[from the "Ramsey Courier- of Wednesday, Dec. 24th. 1952].


'Radcliffe y Sundher' of Andreas

By R. CUNLIFFE SHAW, M.Sc.. F.R.C.S.. F.R.Hist.S.


A most interesting branch of the Radcliffes of Andreas was the one whose members in different generations were all designated 'y Sundher' or "of the Sumner", so called because many of them held the office of Sumner for the parish of Andreas.

This official was the servant of the various courts, both ecclesiastical and civil, and it was his duty after church service on Sunday to publish executions against debtors. He also collected the baron's tax levied on certain lands and paid to the Bishop, and for this purpose he went with a cart at harvest time and gathered from each farmer so many sheaves of corn, a goose, ducks or hens which were then publicly sold. When a person died intestate it was his duty to make an inventory of the goods and sell the same, dividing, the proceeds among the next of kin, but he first obtained his own fees from the effects of the sale. The sumner had another perquisite known as the Sumner's sheaf which was six lengths of corn from every man who kept a pair of horses, being as much as he could tie, and so from all other men in comparison.

One of the first Radcliffes of Andreas described as Sumner in the parish Register was James Radcliffe of Old Belfast. This house and its croft were situated on the west side of the road leading from Andreas Church to Rose Cottage cross roads. It lay in the narrow field opposite Ballavoddan, a litte above Ohio Cottage. James was baptised at Andreas on the 12th of January, 1690, and was buried there on Easter Day, the 30th March, 1755. He was the descendant of John Radcliffe who first appeared in Andreas in 1569 as the holder of intack for which he paid 1/4 rent and held in that year the office of the Lord's Moar or bailiff, paying a mark for this. In 1571 John is entered jointly with William McSayle for a quarter of land in the treen of Craigbye at a rental of 11/10; Patrick McNeale being drawn. That is to, say the name of the former owner was deleted from the Manorial Roll or Liber Assed, and the newcomer's name was entered therein. He was also a member of the Lord's Setting Quest in that year.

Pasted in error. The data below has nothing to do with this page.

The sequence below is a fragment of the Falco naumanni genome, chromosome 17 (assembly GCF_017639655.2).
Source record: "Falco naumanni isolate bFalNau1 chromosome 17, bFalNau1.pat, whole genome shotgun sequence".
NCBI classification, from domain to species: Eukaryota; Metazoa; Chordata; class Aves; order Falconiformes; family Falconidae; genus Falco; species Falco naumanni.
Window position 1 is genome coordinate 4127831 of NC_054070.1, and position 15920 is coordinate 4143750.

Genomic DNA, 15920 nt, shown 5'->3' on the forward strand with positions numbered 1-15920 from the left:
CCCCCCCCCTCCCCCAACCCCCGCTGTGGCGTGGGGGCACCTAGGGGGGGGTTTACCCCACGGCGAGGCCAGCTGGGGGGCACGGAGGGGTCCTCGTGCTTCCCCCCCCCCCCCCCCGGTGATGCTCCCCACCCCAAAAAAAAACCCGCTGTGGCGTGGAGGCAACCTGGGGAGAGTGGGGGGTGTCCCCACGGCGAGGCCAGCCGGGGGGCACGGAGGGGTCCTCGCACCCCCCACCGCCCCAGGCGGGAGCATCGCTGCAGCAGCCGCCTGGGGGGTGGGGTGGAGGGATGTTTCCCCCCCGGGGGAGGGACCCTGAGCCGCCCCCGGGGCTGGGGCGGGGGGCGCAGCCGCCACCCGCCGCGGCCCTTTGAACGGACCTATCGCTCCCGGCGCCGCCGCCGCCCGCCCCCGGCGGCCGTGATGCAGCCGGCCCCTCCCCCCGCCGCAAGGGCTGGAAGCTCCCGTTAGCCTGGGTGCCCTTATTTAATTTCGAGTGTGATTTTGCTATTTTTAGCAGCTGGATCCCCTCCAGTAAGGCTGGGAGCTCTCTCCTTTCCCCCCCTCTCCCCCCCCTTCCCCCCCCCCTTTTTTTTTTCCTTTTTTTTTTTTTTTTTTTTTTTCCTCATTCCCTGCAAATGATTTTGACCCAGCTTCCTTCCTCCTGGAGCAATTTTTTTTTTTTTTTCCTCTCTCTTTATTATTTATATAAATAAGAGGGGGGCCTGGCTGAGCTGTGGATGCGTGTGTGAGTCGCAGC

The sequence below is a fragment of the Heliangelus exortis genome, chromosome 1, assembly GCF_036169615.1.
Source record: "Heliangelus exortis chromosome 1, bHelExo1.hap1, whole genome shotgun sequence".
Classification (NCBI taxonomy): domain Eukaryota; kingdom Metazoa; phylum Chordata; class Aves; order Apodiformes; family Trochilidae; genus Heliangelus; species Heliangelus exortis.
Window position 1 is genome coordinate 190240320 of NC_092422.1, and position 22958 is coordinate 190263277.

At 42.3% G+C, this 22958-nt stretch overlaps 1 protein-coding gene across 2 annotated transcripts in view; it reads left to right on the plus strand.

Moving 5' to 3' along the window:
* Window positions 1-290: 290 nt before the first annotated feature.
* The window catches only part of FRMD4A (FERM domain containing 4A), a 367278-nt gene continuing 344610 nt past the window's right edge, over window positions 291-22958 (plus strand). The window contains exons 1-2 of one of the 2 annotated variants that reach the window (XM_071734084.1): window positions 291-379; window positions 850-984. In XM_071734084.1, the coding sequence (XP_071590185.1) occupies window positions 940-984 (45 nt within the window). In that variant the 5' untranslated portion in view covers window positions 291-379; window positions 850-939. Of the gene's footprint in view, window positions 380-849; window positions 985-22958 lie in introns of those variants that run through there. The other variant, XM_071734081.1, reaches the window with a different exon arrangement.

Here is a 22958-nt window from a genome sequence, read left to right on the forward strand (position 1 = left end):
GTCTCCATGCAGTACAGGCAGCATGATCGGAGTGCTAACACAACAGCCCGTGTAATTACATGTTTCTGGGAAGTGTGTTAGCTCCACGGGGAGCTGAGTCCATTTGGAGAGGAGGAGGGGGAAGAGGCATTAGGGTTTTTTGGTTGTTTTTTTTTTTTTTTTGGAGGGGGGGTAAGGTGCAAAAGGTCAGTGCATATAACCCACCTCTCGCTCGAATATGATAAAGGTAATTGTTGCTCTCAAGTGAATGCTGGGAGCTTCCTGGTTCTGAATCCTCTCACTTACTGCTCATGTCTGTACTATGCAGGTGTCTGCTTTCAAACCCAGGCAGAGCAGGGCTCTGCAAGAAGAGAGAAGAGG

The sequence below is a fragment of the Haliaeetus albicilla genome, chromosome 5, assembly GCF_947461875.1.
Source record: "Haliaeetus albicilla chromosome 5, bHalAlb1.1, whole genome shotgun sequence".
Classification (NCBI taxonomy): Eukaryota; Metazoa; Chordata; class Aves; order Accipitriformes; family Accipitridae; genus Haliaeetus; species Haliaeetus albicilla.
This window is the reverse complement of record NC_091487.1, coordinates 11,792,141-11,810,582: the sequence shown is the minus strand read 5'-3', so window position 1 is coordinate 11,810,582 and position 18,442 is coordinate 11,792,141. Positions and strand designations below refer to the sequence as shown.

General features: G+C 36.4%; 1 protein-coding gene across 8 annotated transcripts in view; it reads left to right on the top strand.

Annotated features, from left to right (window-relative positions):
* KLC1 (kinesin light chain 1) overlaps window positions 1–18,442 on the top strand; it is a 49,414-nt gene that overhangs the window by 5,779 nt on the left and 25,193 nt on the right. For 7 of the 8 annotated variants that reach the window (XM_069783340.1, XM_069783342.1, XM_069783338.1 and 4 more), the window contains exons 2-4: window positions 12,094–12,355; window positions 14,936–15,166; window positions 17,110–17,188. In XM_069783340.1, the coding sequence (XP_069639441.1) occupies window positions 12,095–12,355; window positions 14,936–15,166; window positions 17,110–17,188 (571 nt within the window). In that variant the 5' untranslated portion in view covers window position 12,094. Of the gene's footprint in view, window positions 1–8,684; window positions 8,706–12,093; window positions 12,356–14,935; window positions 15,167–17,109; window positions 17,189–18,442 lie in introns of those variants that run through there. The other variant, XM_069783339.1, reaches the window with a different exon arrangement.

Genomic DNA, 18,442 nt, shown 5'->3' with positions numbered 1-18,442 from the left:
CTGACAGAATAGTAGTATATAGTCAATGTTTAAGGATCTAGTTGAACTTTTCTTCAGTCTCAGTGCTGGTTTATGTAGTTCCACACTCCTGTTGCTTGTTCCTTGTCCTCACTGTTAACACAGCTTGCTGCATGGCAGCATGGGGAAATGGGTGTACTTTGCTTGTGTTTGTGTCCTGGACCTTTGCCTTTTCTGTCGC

In 1575 John Radcliffe is entered for one tenement and a quarter of land in the treen of Baltahestyn at a rental of 18/- which is the farm known as Ballaradcliffe today. The name of John Bradshaw was drawn for this holding and according to the late Canon Quine he succeeded by heirship having married Bradshaw's daughter, This is also proved by the fact that he was the successor to John Bradshaw in all the holdings of intack land: Bradshaw's name being finally drawn in 1586.

From the Peel Castle account, we learn that the farm lands paid a yearly fine, in rotation, for the provision of corn for the castle and the Andreas list for 1594 shows that John Radcliffe's contribution was 5/-, his name also occurs year by year either as a member of the setting quest or as the Lord's Moar for Andreas.

In 1601 his second son William is entered for a tenement and a quarter of land in the treen of Leodest at 20/- rent, being the farm of Ballakelly. The name of Isabel Sayle is drawn.which suggests that William Radcliffe obtained possession by marriage with the Sayle heiress. In 1604 Cuthbert Gerrard, deputy captain of the Island made an order that two sufficient men were to be appointed from every parish to confer with the Keys and select candidates for the office of Deemster. The Andreas representatives were John, son and heir of Jchn Radcliffe, of Ballaradclife, and Gilbert McKelly. The candidates selected for this office were Henry Radcliffe who had been water bailiff, William Bridson. Ewan Christian, and Edward Christian at that time absent in London. A poll was called for, and the order for this was signed by Cuthbert Gerrard, Captain of Man, William Lucas and William Radcliffe, the Receivers of Castletown and Peel respectively, James Hey, the Controller, and Thomas Sammesbury, the Deemster. The next year Ewan Christian and Thomas Sammesbury officiated as Deemsters.